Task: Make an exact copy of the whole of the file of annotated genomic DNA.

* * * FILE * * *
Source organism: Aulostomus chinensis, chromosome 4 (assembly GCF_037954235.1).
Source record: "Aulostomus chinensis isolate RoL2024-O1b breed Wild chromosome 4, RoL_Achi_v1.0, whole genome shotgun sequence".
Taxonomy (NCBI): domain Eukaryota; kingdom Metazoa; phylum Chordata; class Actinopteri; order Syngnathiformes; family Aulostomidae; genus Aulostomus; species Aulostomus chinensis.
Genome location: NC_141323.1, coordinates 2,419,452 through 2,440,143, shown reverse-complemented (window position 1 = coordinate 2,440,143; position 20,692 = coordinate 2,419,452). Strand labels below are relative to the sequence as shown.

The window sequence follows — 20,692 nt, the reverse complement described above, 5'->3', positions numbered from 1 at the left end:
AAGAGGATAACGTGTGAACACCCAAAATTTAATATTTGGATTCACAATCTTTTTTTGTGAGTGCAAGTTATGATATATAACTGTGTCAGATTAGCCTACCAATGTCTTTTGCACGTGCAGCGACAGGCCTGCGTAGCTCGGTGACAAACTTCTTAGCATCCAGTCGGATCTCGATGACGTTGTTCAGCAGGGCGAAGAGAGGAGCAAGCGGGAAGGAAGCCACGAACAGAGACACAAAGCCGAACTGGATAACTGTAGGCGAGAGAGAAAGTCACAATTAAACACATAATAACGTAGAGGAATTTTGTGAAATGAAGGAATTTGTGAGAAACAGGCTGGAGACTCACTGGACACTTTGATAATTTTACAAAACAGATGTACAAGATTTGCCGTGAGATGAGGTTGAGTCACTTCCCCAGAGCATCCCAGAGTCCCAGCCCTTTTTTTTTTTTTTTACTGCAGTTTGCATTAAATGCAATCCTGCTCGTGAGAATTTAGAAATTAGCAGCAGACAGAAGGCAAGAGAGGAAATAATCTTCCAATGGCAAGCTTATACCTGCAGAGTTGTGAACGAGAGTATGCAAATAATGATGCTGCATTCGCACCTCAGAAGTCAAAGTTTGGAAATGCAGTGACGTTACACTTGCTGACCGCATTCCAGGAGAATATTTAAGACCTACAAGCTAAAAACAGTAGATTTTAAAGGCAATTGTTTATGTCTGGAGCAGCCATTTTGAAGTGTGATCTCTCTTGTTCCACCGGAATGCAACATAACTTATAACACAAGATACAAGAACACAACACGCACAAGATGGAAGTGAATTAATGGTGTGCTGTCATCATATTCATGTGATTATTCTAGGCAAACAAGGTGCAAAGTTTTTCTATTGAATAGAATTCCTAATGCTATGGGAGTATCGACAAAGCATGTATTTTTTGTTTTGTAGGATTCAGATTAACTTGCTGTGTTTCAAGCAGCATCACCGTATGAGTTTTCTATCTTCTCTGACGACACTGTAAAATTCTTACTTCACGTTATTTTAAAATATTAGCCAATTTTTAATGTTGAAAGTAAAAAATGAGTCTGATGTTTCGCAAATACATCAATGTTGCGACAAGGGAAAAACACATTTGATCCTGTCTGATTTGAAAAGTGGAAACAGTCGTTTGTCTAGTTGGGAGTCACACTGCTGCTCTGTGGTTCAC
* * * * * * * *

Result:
Source organism: Aulostomus chinensis, chromosome 4 (assembly GCF_037954235.1).
Source record: "Aulostomus chinensis isolate RoL2024-O1b breed Wild chromosome 4, RoL_Achi_v1.0, whole genome shotgun sequence".
Taxonomy (NCBI): domain Eukaryota; kingdom Metazoa; phylum Chordata; class Actinopteri; order Syngnathiformes; family Aulostomidae; genus Aulostomus; species Aulostomus chinensis.
Genome location: NC_141323.1, coordinates 2,419,452 through 2,440,143, shown reverse-complemented (window position 1 = coordinate 2,440,143; position 20,692 = coordinate 2,419,452). Strand labels below are relative to the sequence as shown.

The window sequence follows — 20,692 nt, the reverse complement described above, 5'->3', positions numbered from 1 at the left end:
AAGAGGATAACGTGTGAACACCCAAAATTTAATATTTGGATTCACAATCTTTTTTTGTGAGTGCAAGTTATGATATATAACTGTGTCAGATTAGCCTACCAATGTCTTTTGCACGTGCAGCGACAGGCCTGCGTAGCTCGGTGACAAACTTCTTAGCATCCAGTCGGATCTCGATGACGTTGTTCAGCAGGGCGAAGAGAGGAGCAAGCGGGAAGGAAGCCACGAACAGAGACACAAAGCCGAACTGGATAACTGTAGGCGAGAGAGAAAGTCACAATTAAACACATAATAACGTAGAGGAATTTTGTGAAATGAAGGAATTTGTGAGAAACAGGCTGGAGACTCACTGGACACTTTGATAATTTTACAAAACAGATGTACAAGATTTGCCGTGAGATGAGGTTGAGTCACTTCCCCAGAGCATCCCAGAGTCCCAGCCCTTTTTTTTTTTTTTTACTGCAGTTTGCATTAAATGCAATCCTGCTCGTGAGAATTTAGAAATTAGCAGCAGACAGAAGGCAAGAGAGGAAATAATCTTCCAATGGCAAGCTTATACCTGCAGAGTTGTGAACGAGAGTATGCAAATAATGATGCTGCATTCGCACCTCAGAAGTCAAAGTTTGGAAATGCAGTGACGTTACACTTGCTGACCGCATTCCAGGAGAATATTTAAGACCTACAAGCTAAAAACAGTAGATTTTAAAGGCAATTGTTTATGTCTGGAGCAGCCATTTTGAAGTGTGATCTCTCTTGTTCCACCGGAATGCAACATAACTTATAACACAAGATACAAGAACACAACACGCACAAGATGGAAGTGAATTAATGGTGTGCTGTCATCATATTCATGTGATTATTCTAGGCAAACAAGGTGCAAAGTTTTTCTATTGAATAGAATTCCTAATGCTATGGGAGTATCGACAAAGCATGTATTTTTTGTTTTGTAGGATTCAGATTAACTTGCTGTGTTTCAAGCAGCATCACCGTATGAGTTTTCTATCTTCTCTGACGACACTGTAAAATTCTTACTTCACGTTATTTTAAAATATTAGCCAATTTTTAATGTTGAAAGTAAAAAATGAGTCTGATGTTTCGCAAATACATCAATGTTGCGACAAGGGAAAAACACATTTGATCCTGTCTGATTTGAAAAGTGGAAACAGTCGTTTGTCTAGTTGGGAGTCACACTGCTGCTCTGTGGTTCAC